UK Deputy Prime Minister Nick Clegg (pictured) has sought to reassure Church leaders after a draft speech he was due to give described same-sex marriage opponents as “bigots”.
The comment has landed Mr Clegg in trouble after it appeared in prepared remarks which he was due to give at an event this week.
Mr Clegg wrote to senior clerics in both the Church of England and the Catholic Church to disown the remarks.
In a letter to Archbishop Rowan Williams and the Catholic Archbishop of Westminster, Rt Rev Vincent Nichols, he said that the extracts “were neither written not approved by me”.
He said: “They do not represent my views, which is why they were subsequently withdrawn.
He added: “Nor do I think it is acceptable they, or any one else, are insulted in this way. My views on this issue are no secret, but I respect the fact that some people feel differently to me about marriage, often because of their religious beliefs.”
The speech was circulated in advance to the media, but 90 minutes later his aides tried to cover up the gaffe by issuing a revised version without the ‘bigots’ jibe.
Mr Clegg’s speech originally said: “Continued trouble in the economy gives the bigots a stick to beat us with, as they demand we ‘postpone’ the equalities agenda in order to deal with ‘the things people really care about’.”
But the revised version issued by Mr Clegg’s officials replaced “the bigots” with “some people”.
Former Archbishop of Canterbury, Lord Carey, said: “There will be many Christians and non-Christians who will be highly offended to be called bigots.
“People who oppose same-sex marriages are doing so on the basis of deeply-held beliefs and we should not be treated in such a way.
“These are important issues that affect society and therefore it is paramount for the Government to give serious attention to those who oppose the rush into gay marriage.”
Meanwhile, the UK's Cabinet Minister for Communities has admitted that churches have “legitimate” concerns about European judges forcing them to conduct same-sex marriage ceremonies under government proposals.
Eric Pickles, the Communities Secretary, said that churches must have clear legal protections to ensure that they cannot be forced by the European Court of Human Rights to marry homosexual couples.
Mr Pickles made the comments in a Daily Telegraph article in which he offers strong support for the role of Christianity in public life, and attacks the “aggressive secularism” he says is found in parts of the public sector.
The Coalition has proposed a change in the law to allow homosexual couples the same marriage rights as heterosexuals.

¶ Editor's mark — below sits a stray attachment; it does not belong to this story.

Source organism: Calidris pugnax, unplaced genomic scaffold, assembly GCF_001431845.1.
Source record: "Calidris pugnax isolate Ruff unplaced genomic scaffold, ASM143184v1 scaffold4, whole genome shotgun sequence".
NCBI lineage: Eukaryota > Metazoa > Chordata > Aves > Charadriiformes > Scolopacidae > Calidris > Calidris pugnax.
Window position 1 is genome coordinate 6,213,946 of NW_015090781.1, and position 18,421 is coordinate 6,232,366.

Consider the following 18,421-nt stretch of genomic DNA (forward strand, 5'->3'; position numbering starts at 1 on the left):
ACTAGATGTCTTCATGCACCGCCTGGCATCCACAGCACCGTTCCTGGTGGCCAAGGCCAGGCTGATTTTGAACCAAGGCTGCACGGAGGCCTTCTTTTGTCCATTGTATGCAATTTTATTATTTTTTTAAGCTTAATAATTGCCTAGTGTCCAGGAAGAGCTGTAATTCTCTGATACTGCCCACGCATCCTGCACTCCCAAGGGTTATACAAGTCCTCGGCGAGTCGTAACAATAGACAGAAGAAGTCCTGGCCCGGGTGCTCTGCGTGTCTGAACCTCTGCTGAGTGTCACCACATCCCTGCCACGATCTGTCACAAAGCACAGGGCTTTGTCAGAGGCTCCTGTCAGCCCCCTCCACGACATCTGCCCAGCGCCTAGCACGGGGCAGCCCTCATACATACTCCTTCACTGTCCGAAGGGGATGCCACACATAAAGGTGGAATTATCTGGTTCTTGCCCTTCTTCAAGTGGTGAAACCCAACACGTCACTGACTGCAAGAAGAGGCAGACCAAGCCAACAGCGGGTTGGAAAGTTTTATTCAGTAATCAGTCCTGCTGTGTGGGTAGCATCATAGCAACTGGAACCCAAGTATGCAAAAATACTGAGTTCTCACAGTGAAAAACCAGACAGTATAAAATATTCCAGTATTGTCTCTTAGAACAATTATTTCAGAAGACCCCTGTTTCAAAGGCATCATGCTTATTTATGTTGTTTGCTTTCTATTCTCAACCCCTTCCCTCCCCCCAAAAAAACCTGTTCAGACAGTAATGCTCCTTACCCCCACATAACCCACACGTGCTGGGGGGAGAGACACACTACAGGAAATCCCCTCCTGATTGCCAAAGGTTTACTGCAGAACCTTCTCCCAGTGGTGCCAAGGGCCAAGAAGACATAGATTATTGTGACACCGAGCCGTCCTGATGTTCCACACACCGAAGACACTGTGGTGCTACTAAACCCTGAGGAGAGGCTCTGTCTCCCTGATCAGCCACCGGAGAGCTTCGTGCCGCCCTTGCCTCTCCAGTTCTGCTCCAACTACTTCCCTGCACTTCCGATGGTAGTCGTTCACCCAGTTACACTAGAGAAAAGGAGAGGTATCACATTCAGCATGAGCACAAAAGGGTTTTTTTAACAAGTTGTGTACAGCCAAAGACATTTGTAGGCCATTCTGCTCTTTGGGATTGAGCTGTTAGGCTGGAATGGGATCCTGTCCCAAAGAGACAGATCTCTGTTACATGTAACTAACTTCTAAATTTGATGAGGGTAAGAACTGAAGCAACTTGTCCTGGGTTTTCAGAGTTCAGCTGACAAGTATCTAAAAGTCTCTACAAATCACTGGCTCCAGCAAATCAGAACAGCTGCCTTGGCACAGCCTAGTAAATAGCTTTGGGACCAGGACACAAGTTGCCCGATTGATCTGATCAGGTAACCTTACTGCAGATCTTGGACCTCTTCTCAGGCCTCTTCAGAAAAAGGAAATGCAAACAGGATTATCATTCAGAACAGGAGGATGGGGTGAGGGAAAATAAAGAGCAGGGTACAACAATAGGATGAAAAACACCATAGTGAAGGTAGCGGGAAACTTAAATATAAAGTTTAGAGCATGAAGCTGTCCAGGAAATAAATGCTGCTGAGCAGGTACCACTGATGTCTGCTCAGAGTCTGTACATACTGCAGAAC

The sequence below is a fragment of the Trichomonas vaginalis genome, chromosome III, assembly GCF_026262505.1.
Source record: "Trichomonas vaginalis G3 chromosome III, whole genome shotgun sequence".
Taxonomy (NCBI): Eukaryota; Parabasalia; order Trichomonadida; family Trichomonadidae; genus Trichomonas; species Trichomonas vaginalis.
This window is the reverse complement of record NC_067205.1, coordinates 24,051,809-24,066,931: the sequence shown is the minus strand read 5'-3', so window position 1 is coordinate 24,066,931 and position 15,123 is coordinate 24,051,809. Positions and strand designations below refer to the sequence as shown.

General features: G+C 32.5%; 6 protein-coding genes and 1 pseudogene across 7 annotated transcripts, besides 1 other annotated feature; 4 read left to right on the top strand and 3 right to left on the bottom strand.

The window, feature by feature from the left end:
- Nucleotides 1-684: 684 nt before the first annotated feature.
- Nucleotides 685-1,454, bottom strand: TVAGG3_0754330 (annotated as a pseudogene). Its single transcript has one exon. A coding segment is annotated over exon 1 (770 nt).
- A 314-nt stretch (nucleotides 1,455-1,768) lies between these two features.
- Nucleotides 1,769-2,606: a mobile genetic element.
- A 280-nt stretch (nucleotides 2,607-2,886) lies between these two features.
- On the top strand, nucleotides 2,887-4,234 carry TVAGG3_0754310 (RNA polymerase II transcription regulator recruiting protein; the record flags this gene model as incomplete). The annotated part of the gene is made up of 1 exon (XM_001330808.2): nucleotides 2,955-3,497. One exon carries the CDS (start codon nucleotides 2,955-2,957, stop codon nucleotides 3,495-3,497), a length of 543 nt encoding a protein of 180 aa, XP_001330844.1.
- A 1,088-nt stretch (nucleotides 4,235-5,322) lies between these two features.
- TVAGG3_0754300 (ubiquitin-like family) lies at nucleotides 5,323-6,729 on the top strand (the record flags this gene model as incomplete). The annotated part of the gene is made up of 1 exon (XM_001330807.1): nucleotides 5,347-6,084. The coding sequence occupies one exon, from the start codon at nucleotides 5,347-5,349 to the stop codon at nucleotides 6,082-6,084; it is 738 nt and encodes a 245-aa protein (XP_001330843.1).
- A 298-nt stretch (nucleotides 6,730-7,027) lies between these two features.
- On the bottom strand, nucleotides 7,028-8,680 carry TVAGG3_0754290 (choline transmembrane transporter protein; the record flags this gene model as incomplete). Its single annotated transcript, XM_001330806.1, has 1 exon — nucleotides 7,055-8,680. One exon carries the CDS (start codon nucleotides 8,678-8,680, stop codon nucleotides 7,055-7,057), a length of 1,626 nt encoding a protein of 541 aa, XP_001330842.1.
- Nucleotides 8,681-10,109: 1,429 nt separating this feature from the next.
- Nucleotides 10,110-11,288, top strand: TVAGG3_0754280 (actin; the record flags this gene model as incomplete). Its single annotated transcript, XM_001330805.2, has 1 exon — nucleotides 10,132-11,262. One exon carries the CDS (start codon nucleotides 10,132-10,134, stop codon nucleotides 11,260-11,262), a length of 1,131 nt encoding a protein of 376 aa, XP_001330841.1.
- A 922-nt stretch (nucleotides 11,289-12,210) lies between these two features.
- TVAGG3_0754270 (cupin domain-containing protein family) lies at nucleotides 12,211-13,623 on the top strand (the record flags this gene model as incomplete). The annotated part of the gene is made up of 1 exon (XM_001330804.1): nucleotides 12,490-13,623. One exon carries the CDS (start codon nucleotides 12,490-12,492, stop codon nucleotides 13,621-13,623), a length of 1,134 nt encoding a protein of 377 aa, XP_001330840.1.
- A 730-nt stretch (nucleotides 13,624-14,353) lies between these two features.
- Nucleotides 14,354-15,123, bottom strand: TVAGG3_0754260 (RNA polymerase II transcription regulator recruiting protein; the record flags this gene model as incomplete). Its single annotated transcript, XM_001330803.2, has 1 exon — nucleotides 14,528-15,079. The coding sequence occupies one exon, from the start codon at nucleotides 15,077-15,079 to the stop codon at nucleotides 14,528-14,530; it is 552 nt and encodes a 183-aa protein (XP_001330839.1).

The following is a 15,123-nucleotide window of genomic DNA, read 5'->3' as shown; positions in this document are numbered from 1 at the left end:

The proposals have met opposition from many Conservative MPs and leaders of the Church of England and Roman Catholic Church.
Ministers have said that churches and other faith organisations will be allowed to go on refusing to conduct same-sex marriages, meaning homosexual couples will be limited to civil marriages.
The Church of England has said it is concerned that any exemption for churches could be subject to legal challenges.
“There are legitimate fears of European Court of Human Rights challenges and churches being forced down the line to conduct such ceremonies against their wishes,” Mr Pickles said. “These concerns need to be explicitly addressed in any legislative reform to provide safeguards against such coercion.”
Mr Pickles made his attempt to reassure church leaders over the same-sex marriage plan in a broad defence of the role of Christianity. Britain is a Christian nation “and should not be afraid to say so,” Mr Pickles said, insisting that the presence of large non-Christian communities does not diminish that heritage.
“The fact that Britain has welcomed people of many other faiths to live among us over the centuries in no way detracts from this,” he writes. “Indeed, it is the Christian ethos that has made Britain so welcoming.”
Mr Pickles said suggestions that British Christians are being “persecuted” are an exaggeration, but backs those who fear that people of faith are increasingly marginalised. “Long-standing British liberties of freedom of religion have been undermined in recent years by aggressive secularism, especially in the more politically correct parts of the public sector,” he said.